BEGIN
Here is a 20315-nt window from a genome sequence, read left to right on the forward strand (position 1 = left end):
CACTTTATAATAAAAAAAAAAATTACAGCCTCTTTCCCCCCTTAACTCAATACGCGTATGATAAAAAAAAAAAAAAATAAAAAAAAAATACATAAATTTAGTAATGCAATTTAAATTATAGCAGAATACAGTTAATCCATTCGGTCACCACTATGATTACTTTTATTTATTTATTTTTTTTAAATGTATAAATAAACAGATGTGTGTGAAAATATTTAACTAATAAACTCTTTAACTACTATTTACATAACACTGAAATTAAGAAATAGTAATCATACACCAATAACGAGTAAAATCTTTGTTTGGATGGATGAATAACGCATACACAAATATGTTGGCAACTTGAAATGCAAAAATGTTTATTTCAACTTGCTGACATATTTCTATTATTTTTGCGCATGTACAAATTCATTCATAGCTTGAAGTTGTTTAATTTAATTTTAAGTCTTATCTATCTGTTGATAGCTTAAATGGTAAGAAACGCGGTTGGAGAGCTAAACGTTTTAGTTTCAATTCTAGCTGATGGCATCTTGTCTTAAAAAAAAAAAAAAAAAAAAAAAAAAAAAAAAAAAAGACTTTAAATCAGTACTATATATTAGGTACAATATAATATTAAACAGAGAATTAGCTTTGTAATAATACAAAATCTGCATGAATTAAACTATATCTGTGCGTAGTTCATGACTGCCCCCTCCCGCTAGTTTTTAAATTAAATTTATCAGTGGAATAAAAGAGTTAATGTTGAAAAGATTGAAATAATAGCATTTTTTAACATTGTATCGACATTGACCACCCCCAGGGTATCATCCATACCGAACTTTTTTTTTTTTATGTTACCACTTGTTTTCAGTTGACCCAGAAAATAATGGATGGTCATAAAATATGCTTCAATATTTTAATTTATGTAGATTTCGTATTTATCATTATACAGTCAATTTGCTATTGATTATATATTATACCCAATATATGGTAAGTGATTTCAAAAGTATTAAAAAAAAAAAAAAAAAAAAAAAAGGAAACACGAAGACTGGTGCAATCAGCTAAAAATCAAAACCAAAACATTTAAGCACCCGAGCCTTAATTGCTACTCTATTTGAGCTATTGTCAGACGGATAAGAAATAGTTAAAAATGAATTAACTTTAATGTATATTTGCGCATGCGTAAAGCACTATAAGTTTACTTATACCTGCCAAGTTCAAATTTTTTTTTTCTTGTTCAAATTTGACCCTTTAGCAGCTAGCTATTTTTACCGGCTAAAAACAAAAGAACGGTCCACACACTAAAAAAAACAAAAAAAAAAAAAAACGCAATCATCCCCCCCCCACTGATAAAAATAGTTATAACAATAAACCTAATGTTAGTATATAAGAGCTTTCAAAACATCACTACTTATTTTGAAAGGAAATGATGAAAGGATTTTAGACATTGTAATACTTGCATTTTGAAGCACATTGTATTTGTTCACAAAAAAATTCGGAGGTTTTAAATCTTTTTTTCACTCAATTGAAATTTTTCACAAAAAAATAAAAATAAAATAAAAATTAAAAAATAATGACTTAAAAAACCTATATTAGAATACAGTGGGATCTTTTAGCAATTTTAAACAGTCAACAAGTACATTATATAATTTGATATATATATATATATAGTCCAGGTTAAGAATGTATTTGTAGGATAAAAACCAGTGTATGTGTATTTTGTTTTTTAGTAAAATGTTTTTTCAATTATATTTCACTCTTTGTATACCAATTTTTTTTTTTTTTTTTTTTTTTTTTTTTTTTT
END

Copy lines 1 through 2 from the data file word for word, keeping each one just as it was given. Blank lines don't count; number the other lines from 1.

Here is a 20315-nt window from a genome sequence, read left to right on the forward strand (position 1 = left end):
CACTTTATAATAAAAAAAAAAATTACAGCCTCTTTCCCCCCTTAACTCAATACGCGTATGATAAAAAAAAAAAAAAATAAAAAAAAAATACATAAATTTAGTAATGCAATTTAAATTATAGCAGAATACAGTTAATCCATTCGGTCACCACTATGATTACTTTTATTTATTTATTTTTTTTAAATGTATAAATAAACAGATGTGTGTGAAAATATTTAACTAATAAACTCTTTAACTACTATTTACATAACACTGAAATTAAGAAATAGTAATCATACACCAATAACGAGTAAAATCTTTGTTTGGATGGATGAATAACGCATACACAAATATGTTGGCAACTTGAAATGCAAAAATGTTTATTTCAACTTGCTGACATATTTCTATTATTTTTGCGCATGTACAAATTCATTCATAGCTTGAAGTTGTTTAATTTAATTTTAAGTCTTATCTATCTGTTGATAGCTTAAATGGTAAGAAACGCGGTTGGAGAGCTAAACGTTTTAGTTTCAATTCTAGCTGATGGCATCTTGTCTTAAAAAAAAAAAAAAAAAAAAAAAAAAAAAAAAAAAAGACTTTAAATCAGTACTATATATTAGGTACAATATAATATTAAACAGAGAATTAGCTTTGTAATAATACAAAATCTGCATGAATTAAACTATATCTGTGCGTAGTTCATGACTGCCCCCTCCCGCTAGTTTTTAAATTAAATTTATCAGTGGAATAAAAGAGTTAATGTTGAAAAGATTGAAATAATAGCATTTTTTAACATTGTATCGACATTGACCACCCCCAGGGTATCATCCATACCGAACTTTTTTTTTTTTATGTTACCACTTGTTTTCAGTTGACCCAGAAAATAATGGATGGTCATAAAATATGCTTCAATATTTTAATTTATGTAGATTTCGTATTTATCATTATACAGTCAATTTGCTATTGATTATATATTATACCCAATATATGGTAAGTGATTTCAAAAGTATTAAAAAAAAAAAAAAAAAAAAAAAAGGAAACACGAAGACTGGTGCAATCAGCTAAAAATCAAAACCAAAACATTTAAGCACCCGAGCCTTAATTGCTACTCTATTTGAGCTATTGTCAGACGGATAAGAAATAGTTAAAAATGAATTAACTTTAATGTATATTTGCGCATGCGTAAAGCACTATAAGTTTACTTATACCTGCCAAGTTCAAATTTTTTTTTTCTTGTTCAAATTTGACCCTTTAGCAGCTAGCTATTTTTACCGGCTAAAAACAAAAGAACGGTCCACACACTAAAAAAAACAAAAAAAAAAAAAAACGCAATCATCCCCCCCCCACTGATAAAAATAGTTATAACAATAAACCTAATGTTAGTATATAAGAGCTTTCAAAACATCACTACTTATTTTGAAAGGAAATGATGAAAGGATTTTAGACATTGTAATACTTGCATTTTGAAGCACATTGTATTTGTTCACAAAAAAATTCGGAGGTTTTAAATCTTTTTTTCACTCAATTGAAATTTTTCACAAAAAAATAAAAATAAAATAAAAATTAAAAAATAATGACTTAAAAAACCTATATTAGAATACAGTGGGATCTTTTAGCAATTTTAAACAGTCAACAAGTACATTATATAATTTGATATATATATATATATAGTCCAGGTTAAGAATGTATTTGTAGGATAAAAACCAGTGTATGTGTATTTTGTTTTTTAGTAAAATGTTTTTTCAATTATATTTCACTCTTTGTATACCAATTTTTTTTTTTTTTTTTTTTTTTTTTTTTTTTT